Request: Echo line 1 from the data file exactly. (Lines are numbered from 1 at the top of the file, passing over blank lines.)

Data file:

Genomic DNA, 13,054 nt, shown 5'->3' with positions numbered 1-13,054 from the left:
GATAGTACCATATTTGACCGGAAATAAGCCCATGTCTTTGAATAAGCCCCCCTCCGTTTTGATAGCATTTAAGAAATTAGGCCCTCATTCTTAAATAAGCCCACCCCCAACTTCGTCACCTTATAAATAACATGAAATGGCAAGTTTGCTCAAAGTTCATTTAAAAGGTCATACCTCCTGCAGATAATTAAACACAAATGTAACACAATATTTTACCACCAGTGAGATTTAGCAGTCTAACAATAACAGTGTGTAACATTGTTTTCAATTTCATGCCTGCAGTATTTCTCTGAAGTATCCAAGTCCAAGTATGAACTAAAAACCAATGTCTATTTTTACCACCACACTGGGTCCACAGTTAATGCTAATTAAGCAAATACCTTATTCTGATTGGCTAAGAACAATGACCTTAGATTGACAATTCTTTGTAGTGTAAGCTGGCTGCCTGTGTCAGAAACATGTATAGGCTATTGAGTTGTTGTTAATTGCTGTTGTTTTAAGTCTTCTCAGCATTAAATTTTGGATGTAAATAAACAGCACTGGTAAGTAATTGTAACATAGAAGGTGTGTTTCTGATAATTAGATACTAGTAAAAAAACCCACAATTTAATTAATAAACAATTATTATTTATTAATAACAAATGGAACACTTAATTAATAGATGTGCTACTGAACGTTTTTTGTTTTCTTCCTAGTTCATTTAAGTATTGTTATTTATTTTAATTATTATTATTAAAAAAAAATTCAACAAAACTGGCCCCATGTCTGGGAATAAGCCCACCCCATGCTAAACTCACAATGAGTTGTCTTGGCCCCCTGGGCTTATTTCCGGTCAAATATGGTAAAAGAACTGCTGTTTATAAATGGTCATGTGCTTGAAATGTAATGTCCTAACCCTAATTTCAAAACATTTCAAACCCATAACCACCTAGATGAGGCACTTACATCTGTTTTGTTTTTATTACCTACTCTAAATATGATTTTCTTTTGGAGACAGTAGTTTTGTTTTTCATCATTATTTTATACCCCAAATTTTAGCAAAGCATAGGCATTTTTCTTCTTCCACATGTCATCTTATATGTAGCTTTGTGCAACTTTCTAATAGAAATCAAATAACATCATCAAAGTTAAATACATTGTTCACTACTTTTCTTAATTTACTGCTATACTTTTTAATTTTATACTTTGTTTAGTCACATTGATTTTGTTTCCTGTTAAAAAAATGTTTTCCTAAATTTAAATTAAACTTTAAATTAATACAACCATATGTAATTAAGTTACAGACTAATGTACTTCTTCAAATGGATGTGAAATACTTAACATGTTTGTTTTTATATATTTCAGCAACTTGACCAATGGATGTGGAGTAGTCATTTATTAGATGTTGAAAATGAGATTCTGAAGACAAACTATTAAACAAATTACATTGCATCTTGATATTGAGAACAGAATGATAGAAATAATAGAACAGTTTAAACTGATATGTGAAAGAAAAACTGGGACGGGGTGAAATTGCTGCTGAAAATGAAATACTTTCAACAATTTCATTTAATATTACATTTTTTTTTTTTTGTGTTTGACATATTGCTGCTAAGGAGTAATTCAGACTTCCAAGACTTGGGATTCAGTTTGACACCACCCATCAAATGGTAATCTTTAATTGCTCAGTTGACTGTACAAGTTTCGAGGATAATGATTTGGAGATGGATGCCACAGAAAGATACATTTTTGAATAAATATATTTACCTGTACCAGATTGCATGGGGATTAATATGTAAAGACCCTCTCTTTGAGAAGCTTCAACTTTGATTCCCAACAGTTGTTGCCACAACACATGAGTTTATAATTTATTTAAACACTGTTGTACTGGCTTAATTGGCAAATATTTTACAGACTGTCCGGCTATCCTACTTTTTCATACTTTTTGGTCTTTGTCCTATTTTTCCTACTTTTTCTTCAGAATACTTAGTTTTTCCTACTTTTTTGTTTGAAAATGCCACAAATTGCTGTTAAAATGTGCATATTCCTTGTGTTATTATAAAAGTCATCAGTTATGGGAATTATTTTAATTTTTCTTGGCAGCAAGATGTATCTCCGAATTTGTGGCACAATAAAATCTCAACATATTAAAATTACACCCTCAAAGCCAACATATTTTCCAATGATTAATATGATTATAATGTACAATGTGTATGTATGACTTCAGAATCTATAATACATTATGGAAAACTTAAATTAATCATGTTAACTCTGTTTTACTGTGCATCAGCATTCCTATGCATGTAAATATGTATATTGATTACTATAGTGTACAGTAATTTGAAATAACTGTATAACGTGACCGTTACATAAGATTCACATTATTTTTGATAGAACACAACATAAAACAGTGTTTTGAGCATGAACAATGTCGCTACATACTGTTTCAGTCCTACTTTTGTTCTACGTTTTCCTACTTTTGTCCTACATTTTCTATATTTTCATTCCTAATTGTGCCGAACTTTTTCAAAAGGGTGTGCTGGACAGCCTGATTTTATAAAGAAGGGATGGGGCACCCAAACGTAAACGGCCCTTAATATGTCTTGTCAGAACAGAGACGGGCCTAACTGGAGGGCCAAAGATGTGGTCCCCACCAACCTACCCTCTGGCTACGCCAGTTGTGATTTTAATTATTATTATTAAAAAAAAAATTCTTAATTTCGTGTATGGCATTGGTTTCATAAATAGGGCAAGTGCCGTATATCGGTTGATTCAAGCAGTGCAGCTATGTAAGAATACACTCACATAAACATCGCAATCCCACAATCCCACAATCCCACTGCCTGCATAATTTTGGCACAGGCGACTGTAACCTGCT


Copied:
Genomic DNA, 13,054 nt, shown 5'->3' with positions numbered 1-13,054 from the left: